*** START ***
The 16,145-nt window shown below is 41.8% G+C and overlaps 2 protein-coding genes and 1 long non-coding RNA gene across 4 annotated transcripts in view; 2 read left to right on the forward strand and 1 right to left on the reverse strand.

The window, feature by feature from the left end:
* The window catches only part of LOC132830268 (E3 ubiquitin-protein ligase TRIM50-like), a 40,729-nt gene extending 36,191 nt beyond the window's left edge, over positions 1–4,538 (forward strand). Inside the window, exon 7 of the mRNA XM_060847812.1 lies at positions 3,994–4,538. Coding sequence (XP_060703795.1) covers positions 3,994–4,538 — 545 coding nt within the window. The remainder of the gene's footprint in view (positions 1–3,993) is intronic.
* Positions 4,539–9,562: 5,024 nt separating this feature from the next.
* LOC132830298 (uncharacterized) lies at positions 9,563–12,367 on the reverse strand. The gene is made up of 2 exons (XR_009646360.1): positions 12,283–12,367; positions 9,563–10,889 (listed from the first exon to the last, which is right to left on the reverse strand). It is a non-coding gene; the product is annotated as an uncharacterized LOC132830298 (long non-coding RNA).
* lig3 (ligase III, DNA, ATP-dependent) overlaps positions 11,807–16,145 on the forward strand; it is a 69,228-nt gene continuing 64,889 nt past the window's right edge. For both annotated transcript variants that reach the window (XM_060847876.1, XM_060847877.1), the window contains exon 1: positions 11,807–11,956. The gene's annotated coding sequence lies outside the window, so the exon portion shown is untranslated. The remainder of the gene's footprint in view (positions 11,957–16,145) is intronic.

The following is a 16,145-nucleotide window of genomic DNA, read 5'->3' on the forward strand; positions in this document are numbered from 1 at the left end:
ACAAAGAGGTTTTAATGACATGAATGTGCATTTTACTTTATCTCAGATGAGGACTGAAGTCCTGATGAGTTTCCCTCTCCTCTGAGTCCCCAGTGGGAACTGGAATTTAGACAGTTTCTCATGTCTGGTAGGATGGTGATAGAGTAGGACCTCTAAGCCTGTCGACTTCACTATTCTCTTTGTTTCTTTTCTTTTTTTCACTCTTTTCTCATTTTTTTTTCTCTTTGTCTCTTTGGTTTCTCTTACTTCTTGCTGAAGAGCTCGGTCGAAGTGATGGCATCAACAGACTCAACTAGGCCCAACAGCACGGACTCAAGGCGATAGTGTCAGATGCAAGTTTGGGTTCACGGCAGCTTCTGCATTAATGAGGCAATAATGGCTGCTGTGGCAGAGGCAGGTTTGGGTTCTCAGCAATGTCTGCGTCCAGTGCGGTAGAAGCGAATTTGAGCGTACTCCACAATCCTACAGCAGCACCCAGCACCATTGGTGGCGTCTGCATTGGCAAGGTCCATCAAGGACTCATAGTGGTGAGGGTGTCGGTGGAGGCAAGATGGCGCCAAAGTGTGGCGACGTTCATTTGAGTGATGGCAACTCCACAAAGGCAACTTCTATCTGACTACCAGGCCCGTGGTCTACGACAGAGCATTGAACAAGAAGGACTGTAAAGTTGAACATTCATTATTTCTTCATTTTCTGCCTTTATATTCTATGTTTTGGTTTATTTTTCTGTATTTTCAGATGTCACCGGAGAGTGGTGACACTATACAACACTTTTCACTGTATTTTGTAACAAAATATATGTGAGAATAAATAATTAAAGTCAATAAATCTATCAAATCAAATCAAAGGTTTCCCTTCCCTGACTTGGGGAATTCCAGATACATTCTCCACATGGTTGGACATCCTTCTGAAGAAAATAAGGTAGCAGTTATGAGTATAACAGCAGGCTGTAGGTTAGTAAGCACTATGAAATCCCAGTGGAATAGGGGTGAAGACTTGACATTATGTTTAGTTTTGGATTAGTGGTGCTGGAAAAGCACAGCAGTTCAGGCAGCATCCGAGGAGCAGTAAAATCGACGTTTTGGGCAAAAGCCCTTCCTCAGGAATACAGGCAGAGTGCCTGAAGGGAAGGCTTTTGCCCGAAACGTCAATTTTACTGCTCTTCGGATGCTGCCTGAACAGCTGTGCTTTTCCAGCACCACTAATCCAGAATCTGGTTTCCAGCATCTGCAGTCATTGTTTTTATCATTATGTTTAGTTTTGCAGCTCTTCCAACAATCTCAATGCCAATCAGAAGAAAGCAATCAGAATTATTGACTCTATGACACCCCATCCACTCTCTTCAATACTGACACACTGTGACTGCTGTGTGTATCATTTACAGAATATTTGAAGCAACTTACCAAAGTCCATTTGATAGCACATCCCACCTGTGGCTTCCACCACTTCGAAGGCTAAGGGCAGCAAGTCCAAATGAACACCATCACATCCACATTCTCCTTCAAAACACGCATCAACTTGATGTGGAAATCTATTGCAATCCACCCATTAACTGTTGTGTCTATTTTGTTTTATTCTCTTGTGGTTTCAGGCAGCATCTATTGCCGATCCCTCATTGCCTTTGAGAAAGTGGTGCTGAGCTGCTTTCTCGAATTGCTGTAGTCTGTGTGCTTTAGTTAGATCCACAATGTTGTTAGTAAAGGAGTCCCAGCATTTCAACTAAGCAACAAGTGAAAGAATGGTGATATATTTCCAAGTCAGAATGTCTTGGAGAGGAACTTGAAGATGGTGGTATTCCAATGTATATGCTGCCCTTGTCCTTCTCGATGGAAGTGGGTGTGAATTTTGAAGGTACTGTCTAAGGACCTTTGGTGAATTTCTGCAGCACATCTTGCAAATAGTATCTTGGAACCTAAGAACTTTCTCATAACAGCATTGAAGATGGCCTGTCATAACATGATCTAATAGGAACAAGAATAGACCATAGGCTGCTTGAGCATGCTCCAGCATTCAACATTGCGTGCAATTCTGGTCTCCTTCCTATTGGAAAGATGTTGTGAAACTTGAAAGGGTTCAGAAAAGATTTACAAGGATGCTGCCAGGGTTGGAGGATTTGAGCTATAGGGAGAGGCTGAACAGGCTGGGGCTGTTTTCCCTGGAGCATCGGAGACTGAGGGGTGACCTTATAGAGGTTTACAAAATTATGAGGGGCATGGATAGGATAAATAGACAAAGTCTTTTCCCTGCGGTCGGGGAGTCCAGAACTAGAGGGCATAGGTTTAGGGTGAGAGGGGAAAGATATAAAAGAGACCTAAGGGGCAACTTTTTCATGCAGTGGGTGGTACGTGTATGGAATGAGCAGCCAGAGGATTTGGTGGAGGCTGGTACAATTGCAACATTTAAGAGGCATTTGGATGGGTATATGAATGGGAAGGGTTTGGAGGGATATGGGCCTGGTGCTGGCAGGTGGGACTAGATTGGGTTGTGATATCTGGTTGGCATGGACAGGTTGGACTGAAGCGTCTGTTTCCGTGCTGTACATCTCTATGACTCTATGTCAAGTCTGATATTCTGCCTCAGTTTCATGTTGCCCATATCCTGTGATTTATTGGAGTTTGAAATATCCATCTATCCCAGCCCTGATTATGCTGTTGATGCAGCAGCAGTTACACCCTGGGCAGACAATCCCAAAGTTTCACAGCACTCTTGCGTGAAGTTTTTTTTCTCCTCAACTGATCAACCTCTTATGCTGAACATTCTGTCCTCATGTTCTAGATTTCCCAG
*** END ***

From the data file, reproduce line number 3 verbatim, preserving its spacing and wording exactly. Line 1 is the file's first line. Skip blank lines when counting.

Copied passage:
* The window catches only part of LOC132830268 (E3 ubiquitin-protein ligase TRIM50-like), a 40,729-nt gene extending 36,191 nt beyond the window's left edge, over positions 1–4,538 (forward strand). Inside the window, exon 7 of the mRNA XM_060847812.1 lies at positions 3,994–4,538. Coding sequence (XP_060703795.1) covers positions 3,994–4,538 — 545 coding nt within the window. The remainder of the gene's footprint in view (positions 1–3,993) is intronic.